U.S. State Department on Human Rights in Mauritania
The U.S. State Department’s Bureau of Democracy, Human Rights and Labor reports annually on human rights conditions in every nation. Its 2015 report provides a comprehensive overview of the extent of slavery and related practices in Mauritania.
From Executive Summary:
The chief human rights problems were continuing slavery and slavery-related practices, trafficking in persons, and harsh, overcrowded, and dangerous prison conditions. Violations of freedom of press and association were also of concern. Other reported human rights problems included use of torture by law enforcement officers, arbitrary arrests, and lengthy pretrial detention. Male guards sometimes patrolled women’s prisons, and authorities incarcerated children with adult prisoners.
Government influence over the judiciary, limits on freedom of assembly, restrictions on religious freedom, and public corruption were also problems. Only Muslims may be citizens of the country. Discrimination against women, female genital mutilation/cutting (FGM/C); early and forced marriage; political marginalization of southern-based (non-Arab) ethnic groups and of the Haratine caste of slave descendants; racial and ethnic discrimination; discrimination against lesbian, gay, bisexual, transgender, and intersex (LGBTI) persons and persons with HIV/AIDS; child labor; and inadequate enforcement of labor laws also occurred.
The government took modest steps to punish officials who committed abuses and prosecuted a number of officials, but officials frequently acted with impunity. Civil society organizations objected to the scant number of indictments.
From Prohibition of Forced of Compulsory Labor:
Slavery-like practices, which typically flowed from ancestral master-slave relationships and involved both adults and children, continued throughout the year. Former slaves and their descendants remained in a dependent status in part due to a lack of marketable skills, poverty, and persistent drought. Such practices occurred primarily in areas where educational levels were generally low or a barter economy still prevailed, and in urban centers, including Nouakchott, where domestic servitude was relatively common.
The practices commonly occurred where there was a need for workers to herd livestock, tend fields, and do other manual or household labor. Some former slaves and descendants of slaves were forced or had no other viable option than to work for their old masters in exchange for some combination of lodging, food, and medical care. Individuals in subservient circumstances were also vulnerable to mistreatment. Women with children faced particular difficulties; they could be compelled to remain in a condition of servitude, performing domestic duties, tending fields, or herding animals without remuneration.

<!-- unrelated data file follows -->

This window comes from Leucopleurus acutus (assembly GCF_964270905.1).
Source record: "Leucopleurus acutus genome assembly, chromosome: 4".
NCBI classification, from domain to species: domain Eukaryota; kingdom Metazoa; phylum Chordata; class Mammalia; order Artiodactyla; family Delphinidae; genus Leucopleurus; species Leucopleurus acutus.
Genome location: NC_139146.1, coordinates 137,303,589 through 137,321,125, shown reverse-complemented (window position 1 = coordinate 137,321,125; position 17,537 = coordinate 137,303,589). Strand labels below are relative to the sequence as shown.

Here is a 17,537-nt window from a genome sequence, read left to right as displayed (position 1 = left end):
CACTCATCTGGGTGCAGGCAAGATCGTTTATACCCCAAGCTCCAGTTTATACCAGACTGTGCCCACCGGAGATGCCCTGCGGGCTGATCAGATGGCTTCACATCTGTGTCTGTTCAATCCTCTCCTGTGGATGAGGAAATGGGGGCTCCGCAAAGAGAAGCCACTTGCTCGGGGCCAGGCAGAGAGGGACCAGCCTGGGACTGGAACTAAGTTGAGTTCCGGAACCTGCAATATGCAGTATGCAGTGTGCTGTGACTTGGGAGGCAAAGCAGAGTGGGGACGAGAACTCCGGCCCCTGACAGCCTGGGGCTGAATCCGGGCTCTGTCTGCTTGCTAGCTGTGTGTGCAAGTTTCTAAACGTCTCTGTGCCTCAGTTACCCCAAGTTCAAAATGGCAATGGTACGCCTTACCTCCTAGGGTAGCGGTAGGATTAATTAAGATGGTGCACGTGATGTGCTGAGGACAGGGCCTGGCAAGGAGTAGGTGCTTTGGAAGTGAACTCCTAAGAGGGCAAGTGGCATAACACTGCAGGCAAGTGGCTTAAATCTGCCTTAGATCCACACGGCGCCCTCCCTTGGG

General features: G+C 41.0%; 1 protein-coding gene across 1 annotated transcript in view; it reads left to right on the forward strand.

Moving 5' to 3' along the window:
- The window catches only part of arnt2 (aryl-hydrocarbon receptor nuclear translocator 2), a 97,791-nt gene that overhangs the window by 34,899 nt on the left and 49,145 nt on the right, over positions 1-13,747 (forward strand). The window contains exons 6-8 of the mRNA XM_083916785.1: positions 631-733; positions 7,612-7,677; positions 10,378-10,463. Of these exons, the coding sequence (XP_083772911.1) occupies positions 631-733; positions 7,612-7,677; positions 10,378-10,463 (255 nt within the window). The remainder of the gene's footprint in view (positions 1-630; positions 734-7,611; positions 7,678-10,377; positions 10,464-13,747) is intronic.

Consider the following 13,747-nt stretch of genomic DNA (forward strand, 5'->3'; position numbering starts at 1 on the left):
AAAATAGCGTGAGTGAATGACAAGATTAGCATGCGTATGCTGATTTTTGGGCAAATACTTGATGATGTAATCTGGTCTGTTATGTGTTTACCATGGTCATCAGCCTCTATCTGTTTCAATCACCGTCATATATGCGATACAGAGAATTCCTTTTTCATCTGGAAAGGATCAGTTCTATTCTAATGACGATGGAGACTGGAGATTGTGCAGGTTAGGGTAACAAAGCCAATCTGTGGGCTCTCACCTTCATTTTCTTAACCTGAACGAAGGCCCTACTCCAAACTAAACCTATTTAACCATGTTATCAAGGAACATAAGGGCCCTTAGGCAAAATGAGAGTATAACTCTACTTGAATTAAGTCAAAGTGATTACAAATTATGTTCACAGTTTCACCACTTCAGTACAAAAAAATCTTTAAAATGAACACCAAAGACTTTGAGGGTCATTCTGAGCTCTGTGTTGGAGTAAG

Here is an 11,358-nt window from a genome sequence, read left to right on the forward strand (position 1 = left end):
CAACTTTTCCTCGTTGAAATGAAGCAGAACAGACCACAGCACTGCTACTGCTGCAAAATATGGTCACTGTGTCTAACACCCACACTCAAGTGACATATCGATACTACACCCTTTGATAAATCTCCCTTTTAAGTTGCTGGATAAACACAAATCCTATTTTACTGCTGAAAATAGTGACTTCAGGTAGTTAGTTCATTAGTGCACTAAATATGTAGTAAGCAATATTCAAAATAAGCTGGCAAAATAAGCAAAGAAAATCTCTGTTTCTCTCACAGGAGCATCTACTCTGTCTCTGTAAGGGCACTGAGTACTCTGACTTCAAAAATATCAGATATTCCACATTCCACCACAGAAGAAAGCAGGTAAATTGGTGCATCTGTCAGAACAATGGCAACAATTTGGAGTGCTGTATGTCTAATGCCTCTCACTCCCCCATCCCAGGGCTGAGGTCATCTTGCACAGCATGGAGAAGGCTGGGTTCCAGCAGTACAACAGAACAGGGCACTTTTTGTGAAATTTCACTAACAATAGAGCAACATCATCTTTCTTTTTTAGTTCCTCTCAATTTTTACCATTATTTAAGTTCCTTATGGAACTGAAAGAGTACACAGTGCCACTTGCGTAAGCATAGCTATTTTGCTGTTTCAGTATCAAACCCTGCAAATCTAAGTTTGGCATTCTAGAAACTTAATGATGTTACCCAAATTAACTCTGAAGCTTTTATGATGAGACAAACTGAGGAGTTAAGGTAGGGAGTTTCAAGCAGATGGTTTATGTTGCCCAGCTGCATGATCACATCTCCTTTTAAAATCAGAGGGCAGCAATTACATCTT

Some former slaves reportedly continued to work for their former masters or others under exploitative conditions to retain access to land that they traditionally farmed. Although the law provides for distribution of land to the landless, including to former slaves, authorities rarely enforced it. Both NGO observers and government officials suggested that deeply embedded psychological and tribal bonds made it difficult for many individuals whose ancestors had been slaves for generations to break their bonds with former masters or their tribes. Some persons continued to link themselves to former masters because they believed their slave status had been divinely ordained or feared religious punishment if that bond was broken. Former slaves were often subjected to social discrimination and limited to performing manual labor in markets, ports, and airports.
Forced labor also occurred in urban centers where young children--often girls--were retained as unpaid household servants. Human rights groups reported that masters persuaded persons in slave-like relationships to deny such exploitative relationships to human rights activists.
NGOs continued to report cases of trafficking in persons for domestic service, street begging for unscrupulous religious teachers, and slave-like relationships as domestic servants or herders. Victims were men, women, and children.
In May the AFCF and El Hor (a leading antislavery NGO) denounced what they asserted was trafficking of young women from the Haratine community. The AFCF president claimed 300 young women, who initially went to Saudi Arabia to perform white-collar employment, were instead used for menial labor and denied the right to terminate their employment. Local and international organizations helped repatriate 21 girls; others who wished to return home were in the process of repatriation. In its response to the complaints, the Mauritanian government characterized the situation as allowable under a labor agreement between Mauritania and Saudi Arabia and stated the victims should file a legal complaint with the Mauritanian Ministry of Justice, which had an office for that purpose.
In August 2014 activists from the IRA and El Hor staged a sit-in at a police station in Nouadhibou to protest the government’s “indifference” to a slavery complaint. The Nouadhibou case involved two women: Vatma Mint Mohamed, a 22-year-old slave, and her alleged mistress, Zeina Mint Babe, who, according to the IRA, had planned to abduct Mint Mohamed and take her to Dakar. Although police questioned Mint Babe in the wake of the complaint, they declined to recommend criminal charges.
Read the full 2015 report here.